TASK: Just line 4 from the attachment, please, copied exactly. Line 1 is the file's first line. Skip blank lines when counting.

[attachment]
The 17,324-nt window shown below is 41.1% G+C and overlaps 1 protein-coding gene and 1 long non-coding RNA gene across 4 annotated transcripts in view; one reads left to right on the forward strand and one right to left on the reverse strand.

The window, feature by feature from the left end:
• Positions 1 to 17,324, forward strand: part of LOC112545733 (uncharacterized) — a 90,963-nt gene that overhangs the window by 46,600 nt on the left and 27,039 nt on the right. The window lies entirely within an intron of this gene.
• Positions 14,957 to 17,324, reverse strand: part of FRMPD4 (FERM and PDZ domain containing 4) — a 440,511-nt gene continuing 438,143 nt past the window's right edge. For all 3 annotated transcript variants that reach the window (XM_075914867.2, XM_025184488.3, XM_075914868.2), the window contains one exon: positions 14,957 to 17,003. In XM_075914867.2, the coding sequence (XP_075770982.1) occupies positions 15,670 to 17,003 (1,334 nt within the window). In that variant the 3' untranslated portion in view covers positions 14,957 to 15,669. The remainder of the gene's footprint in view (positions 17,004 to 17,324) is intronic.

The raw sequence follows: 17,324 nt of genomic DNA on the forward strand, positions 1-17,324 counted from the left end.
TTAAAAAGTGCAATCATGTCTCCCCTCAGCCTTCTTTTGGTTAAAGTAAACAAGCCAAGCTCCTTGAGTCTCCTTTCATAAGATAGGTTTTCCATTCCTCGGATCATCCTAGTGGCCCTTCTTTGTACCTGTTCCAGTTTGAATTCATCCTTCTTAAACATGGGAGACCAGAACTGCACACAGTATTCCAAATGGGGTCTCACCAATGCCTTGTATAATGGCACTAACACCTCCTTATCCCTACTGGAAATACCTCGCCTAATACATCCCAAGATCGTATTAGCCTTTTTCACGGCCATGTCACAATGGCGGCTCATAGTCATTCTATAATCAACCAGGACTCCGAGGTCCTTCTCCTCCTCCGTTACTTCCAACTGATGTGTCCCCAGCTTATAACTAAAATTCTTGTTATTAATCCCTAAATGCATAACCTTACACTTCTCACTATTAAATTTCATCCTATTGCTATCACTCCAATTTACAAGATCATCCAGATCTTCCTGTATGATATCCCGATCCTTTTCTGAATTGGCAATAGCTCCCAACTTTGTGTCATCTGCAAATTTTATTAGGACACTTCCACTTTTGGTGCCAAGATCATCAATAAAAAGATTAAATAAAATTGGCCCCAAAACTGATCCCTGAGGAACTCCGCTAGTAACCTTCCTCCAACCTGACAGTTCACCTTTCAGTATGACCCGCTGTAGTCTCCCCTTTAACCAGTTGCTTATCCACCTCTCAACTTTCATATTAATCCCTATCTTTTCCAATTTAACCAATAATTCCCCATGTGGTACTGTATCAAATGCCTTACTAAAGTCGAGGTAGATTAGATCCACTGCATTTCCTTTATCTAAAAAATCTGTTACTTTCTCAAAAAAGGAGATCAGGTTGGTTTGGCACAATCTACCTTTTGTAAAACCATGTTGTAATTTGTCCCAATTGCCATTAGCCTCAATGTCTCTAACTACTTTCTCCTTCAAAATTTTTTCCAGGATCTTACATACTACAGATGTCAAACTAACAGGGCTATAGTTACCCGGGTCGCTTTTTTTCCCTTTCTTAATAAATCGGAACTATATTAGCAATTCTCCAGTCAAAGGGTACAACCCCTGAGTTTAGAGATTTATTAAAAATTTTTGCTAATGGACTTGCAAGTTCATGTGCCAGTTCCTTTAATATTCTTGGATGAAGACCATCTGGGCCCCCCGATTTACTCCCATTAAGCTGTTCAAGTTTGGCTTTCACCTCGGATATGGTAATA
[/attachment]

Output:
• Positions 14,957 to 17,324, reverse strand: part of FRMPD4 (FERM and PDZ domain containing 4) — a 440,511-nt gene continuing 438,143 nt past the window's right edge. For all 3 annotated transcript variants that reach the window (XM_075914867.2, XM_025184488.3, XM_075914868.2), the window contains one exon: positions 14,957 to 17,003. In XM_075914867.2, the coding sequence (XP_075770982.1) occupies positions 15,670 to 17,003 (1,334 nt within the window). In that variant the 3' untranslated portion in view covers positions 14,957 to 15,669. The remainder of the gene's footprint in view (positions 17,004 to 17,324) is intronic.